Title: Neither Volition Nor Consciousness
Characters: Evil!Calypso, Elizabeth
Warnings: Dark, character death, femmeslashy if you squint right.
Summary: A short story about drowning.
This was inspired by the Marianne Moore poem "A Grave", which I re-read recently and which got me thinking about the darker side of Calypso.
Thanks to Atraphoenix for beta-reading!
The waves are a cold shock on Elizabeth's body, and she gasps as if for air, like they all do. Breathes in salt water instead, heavy on the lungs: a sentence passed.
She stops struggling when she realises the fight's lost, stops scrabbling for rope or spar or handhold in the wreckage and opens her eyes wide instead. Scans depths and surface with a look that's more hope than despair. No need to guess what she's seeking. But there'll be no rescue from beyond the grave, not this time, no call for the Dutchman to heed. There'll be no Fiddler's Green for the pirate king. Calypso's made sure of that. She'll be keeping this one.
For she swore, didn't she, that she'd be revenged upon the Brethren Court? And it's been a while coming, for sure, but many things lurk beneath the surface of calm waters, and Calypso's taking her vengeance slow. She'll have them all, eventually, or nearly all. Jack Sparrow might outrun her yet, might outrun even fate – it's his perpetual quest, his seeking, that keeps him safe.
Barbossa languishes below already. She'd wanted to wait for him, to start with the king, but Jack put another bullet through his chest on the deck of the Pearl and delivered him into her possession. And this time she's no favour to ask of him, no need to grant him hers.
Vengeance is one reason, yes. But if she's honest with herself, she's always wanted this one. Hair stiff with salt, eyes full of horizon, and a nature no man could master. No man…
And she's watched her, through the years in-between, watched her walk on the shore with her little one and listened with a sardonic twist of a smile to the words she speaks to him. Tender, loving words, yes – but words about duty and honour too, trying to instil in him the importance of living an honest life though she's raising him among thieves and beggars, though she's the king of them all herself. No use to it anyway, not if he's got anything of his mother in him. Sure, he'll grow up with good intentions, but they'll never be enough to hold him back from the call of the sea, of freedom.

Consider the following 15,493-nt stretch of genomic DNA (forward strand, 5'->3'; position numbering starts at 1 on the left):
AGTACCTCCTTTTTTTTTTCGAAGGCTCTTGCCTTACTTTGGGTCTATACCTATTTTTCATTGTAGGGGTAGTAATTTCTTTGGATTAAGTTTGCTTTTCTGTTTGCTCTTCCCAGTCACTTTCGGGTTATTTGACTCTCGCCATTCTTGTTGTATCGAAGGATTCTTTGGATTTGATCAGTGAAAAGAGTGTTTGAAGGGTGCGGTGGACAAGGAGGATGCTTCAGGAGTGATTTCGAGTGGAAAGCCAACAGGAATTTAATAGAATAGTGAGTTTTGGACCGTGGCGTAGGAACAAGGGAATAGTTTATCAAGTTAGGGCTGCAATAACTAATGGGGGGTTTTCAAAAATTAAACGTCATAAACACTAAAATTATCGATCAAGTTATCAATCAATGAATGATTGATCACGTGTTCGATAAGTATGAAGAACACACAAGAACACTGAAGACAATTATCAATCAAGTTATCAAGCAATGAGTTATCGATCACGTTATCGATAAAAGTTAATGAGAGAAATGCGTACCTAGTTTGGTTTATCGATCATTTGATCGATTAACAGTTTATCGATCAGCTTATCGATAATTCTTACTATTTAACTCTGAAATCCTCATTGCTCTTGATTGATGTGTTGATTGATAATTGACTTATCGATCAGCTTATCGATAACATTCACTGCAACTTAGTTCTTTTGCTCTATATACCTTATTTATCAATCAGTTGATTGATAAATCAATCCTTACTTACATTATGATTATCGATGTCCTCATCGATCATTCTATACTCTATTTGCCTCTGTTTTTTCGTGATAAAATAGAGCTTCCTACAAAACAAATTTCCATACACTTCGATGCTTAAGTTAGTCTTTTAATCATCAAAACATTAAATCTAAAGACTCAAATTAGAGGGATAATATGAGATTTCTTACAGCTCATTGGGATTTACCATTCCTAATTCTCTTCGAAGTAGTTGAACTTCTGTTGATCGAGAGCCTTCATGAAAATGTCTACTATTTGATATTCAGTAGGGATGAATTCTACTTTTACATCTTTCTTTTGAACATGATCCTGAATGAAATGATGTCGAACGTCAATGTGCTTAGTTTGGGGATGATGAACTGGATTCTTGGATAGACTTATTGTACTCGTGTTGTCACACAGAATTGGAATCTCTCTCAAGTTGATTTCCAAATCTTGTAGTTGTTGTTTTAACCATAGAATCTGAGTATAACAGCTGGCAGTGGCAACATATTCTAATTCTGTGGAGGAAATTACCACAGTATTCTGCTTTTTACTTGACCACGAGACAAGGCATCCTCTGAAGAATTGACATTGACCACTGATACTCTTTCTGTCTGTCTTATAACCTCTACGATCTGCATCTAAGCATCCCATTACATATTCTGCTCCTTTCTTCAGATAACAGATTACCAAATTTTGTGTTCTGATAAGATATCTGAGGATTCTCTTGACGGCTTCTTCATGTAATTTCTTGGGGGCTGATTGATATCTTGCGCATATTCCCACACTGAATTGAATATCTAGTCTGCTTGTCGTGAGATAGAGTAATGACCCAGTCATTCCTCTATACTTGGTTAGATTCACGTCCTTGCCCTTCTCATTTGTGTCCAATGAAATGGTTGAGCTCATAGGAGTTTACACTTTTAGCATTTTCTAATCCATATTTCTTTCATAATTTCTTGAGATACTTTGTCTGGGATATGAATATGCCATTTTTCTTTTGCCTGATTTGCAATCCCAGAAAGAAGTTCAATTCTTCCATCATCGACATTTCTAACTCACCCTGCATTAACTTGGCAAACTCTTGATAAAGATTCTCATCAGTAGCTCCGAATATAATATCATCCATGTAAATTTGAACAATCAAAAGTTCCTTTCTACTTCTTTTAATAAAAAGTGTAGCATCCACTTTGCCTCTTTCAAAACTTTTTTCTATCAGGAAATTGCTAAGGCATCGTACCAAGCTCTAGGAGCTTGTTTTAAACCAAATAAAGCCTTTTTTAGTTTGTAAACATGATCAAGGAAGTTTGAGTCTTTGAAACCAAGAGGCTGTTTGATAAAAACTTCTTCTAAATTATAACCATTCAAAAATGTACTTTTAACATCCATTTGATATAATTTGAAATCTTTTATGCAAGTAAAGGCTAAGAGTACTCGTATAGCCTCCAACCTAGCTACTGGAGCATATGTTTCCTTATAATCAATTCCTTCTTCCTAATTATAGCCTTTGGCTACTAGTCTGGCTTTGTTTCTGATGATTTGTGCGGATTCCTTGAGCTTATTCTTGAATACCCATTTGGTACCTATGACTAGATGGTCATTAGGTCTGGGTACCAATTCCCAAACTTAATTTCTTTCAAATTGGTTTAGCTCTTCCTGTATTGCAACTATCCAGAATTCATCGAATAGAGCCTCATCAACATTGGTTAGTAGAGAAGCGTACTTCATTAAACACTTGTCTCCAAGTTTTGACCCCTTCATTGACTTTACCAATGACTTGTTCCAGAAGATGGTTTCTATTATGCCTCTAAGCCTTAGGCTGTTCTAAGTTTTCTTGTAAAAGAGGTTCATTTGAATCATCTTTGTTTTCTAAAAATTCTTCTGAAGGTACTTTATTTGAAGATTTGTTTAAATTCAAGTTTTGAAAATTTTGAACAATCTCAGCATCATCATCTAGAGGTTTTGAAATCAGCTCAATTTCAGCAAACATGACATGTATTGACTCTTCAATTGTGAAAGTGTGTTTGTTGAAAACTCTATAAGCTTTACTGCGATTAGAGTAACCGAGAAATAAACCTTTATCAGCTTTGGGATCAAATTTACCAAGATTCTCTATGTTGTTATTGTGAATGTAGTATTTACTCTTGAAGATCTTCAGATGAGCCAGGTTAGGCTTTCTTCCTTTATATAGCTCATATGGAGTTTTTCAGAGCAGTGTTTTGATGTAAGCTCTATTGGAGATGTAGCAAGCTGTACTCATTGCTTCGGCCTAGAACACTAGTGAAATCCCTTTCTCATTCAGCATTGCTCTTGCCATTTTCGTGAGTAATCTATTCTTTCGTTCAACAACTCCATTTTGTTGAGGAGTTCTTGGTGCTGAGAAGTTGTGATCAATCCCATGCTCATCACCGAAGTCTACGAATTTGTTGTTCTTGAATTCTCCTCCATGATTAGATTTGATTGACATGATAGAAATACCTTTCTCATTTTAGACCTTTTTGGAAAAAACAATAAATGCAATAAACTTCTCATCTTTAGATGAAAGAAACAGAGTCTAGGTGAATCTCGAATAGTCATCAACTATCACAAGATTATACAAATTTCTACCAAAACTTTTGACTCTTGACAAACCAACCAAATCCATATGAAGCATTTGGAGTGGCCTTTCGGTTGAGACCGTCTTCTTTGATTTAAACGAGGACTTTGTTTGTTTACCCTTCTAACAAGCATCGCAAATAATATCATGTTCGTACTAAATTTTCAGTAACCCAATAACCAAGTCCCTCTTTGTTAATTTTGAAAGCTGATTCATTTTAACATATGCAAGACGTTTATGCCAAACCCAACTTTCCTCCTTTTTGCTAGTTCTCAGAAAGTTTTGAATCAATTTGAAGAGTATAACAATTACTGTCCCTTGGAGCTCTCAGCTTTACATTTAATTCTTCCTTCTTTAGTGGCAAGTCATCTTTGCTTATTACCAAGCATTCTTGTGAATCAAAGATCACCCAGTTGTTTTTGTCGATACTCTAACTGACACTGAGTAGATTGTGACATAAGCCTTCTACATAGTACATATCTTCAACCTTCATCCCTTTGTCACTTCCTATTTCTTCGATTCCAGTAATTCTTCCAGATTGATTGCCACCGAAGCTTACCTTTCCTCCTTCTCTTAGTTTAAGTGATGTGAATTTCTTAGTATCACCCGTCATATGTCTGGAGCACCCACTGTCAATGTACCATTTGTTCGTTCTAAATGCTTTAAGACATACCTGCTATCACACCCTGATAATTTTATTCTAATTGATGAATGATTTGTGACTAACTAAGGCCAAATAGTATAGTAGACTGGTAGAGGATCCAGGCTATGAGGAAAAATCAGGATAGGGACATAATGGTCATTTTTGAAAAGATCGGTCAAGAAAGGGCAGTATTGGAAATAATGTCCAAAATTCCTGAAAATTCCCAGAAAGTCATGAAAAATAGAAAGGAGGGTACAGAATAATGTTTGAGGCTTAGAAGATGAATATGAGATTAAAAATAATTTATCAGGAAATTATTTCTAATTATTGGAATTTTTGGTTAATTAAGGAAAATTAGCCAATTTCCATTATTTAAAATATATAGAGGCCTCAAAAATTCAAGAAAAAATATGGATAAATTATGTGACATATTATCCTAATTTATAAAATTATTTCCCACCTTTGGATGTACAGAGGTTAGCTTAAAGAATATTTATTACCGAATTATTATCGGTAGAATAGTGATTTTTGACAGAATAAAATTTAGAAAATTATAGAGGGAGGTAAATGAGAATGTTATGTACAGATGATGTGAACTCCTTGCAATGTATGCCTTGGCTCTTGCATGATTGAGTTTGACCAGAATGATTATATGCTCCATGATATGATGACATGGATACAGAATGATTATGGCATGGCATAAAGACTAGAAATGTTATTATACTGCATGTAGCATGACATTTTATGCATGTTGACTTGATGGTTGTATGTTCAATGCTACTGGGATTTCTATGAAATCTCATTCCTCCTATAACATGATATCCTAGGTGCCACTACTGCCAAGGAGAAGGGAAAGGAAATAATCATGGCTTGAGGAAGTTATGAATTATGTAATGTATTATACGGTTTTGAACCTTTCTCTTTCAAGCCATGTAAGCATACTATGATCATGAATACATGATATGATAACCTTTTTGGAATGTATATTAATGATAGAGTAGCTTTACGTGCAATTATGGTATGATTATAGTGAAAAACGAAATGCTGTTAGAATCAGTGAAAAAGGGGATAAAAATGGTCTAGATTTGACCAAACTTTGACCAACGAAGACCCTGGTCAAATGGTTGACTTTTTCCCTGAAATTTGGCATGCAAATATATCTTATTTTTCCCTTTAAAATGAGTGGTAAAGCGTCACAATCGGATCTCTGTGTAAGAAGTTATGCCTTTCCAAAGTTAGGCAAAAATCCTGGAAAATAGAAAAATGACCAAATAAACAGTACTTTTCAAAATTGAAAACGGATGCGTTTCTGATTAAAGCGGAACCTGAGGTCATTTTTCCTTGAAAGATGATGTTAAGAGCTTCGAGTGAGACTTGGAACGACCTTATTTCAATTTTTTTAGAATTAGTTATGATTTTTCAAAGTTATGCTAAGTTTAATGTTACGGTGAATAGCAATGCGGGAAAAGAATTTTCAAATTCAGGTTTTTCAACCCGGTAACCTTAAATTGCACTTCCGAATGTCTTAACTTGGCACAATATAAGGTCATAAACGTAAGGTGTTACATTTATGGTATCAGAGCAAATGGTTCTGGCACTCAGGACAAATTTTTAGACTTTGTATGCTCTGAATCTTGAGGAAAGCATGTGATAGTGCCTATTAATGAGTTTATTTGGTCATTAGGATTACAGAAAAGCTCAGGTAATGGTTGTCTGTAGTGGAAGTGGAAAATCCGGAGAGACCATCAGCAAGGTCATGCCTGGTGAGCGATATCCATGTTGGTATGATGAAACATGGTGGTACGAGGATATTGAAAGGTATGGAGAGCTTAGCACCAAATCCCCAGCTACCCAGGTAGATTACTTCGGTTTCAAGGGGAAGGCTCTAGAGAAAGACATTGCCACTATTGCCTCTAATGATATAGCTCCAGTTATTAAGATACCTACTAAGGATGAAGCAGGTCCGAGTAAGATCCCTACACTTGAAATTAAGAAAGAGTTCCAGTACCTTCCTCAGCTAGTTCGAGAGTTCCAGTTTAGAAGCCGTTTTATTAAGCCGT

Freedom. It's a pretty irony, and it's not lost on Calypso. Elizabeth's eyes have closed, but perhaps she catches the impression of a soft laugh and knows who has her now. Perhaps not. When those eyes open again she'll see nothing, know nothing – except a faint whiff of filth and incense and the sense of a presence nearby that's familiar but far from comforting.
Yes, Calypso will keep this one alive, after a fashion. She doesn't do this often – bones make playthings just as good as flesh, and offer less resistance. But the ones she's known in life she likes to preserve, to look at and caress just as she used to. They were always hers, these ones, and no goddess ought to forsake her own. They're in her keeping now. Forever.
Elizabeth's hair fans out as though invisible fingers ran through it, and the sea wraps her tight in its embrace. It's a long way down, although no resting-place awaits.